Are you racking up a $58,000 phone bill?
No one person is responsible for the staggering $58,000 tab for Ramstein Air Base each month, but hold the phone: many are contributing to it.
At stateside bases, communications squadrons purchase service from a telecommunications company, or telcos, to handle non-DSN off-base calls.
Since local non-toll calls are covered under a flat fee, they incur no additional cost to the government. Likewise, government cell phones stateside are issued on monthly plans, incurring charges only for roaming and overage minutes.
However, European telecommunications companies operate under rules different from their American counterparts.
“Each principality has its own toll, called a tariff, for phone calls made from on base,” said Senior Master Sgt. Louie Trujillo, 435th Communications Squadron telecommunications branch superintendent. “As a result, every call made using the 99 prefix costs the Air Force money.”
European cell phone rules are different as well. In America, the phone owner bears the cost of calls made to or from a cell phone. In Europe, the calling party foots the bill – and calls to cell phones are much more costly than those made to land lines.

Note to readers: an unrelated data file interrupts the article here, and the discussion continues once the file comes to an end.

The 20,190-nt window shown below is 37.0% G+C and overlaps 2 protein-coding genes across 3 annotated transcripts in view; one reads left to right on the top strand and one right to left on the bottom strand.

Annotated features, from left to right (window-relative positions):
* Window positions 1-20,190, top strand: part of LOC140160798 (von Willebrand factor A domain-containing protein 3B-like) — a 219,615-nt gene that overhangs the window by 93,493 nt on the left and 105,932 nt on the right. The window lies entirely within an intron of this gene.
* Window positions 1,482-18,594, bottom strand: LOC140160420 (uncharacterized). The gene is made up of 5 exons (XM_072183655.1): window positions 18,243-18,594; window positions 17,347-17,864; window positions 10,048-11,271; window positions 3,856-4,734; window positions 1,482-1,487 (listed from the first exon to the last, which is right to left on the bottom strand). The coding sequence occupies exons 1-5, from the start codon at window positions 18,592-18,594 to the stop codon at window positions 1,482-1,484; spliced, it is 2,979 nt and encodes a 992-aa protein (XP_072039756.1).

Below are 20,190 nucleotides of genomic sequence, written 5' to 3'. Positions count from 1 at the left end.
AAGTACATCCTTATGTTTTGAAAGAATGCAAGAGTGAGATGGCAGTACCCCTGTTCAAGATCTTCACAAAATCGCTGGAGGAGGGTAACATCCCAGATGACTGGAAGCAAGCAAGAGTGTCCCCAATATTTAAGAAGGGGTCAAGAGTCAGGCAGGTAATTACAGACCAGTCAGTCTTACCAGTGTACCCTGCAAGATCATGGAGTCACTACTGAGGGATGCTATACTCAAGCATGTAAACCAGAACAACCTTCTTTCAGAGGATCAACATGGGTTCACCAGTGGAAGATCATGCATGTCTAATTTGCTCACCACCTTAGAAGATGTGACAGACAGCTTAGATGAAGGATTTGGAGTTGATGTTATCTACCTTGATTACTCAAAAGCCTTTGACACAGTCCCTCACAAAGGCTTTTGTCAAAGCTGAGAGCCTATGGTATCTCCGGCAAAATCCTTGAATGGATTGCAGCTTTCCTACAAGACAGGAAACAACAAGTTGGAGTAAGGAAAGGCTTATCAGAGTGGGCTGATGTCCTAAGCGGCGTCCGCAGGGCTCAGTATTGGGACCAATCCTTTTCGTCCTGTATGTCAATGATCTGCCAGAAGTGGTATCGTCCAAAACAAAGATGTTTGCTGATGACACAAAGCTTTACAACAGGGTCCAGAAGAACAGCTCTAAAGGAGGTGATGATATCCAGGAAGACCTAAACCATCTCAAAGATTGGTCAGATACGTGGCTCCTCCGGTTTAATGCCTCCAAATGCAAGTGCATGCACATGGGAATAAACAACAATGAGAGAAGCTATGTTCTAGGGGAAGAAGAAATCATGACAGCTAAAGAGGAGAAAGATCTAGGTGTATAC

According to Stuart Wright, telephone control officer from the 435th CS, cellular charges range from €0.16 per minute for T-Mobile and Vodafone to €0.19 per minute for E-Plus and O2.
Also, it is 50 percent cheaper to call a government cell phone from another government cell phone than from a land line phone.
Lt. Col. Amy Dayton, 435th CS commander, acknowledges the necessity of checking in with family members during duty hours.
“We understand that many times off-base calls simply can’t be avoided,” she said.
However, Colonel Dayton reminded people to, “Keep calls as short as possible. ‘Excellence in All We Do’ includes protecting taxpayer dollars through resource excellence.”
When dialing 99, time is money – and every second counts.
(Courtesy of the 435th Communications Squadron)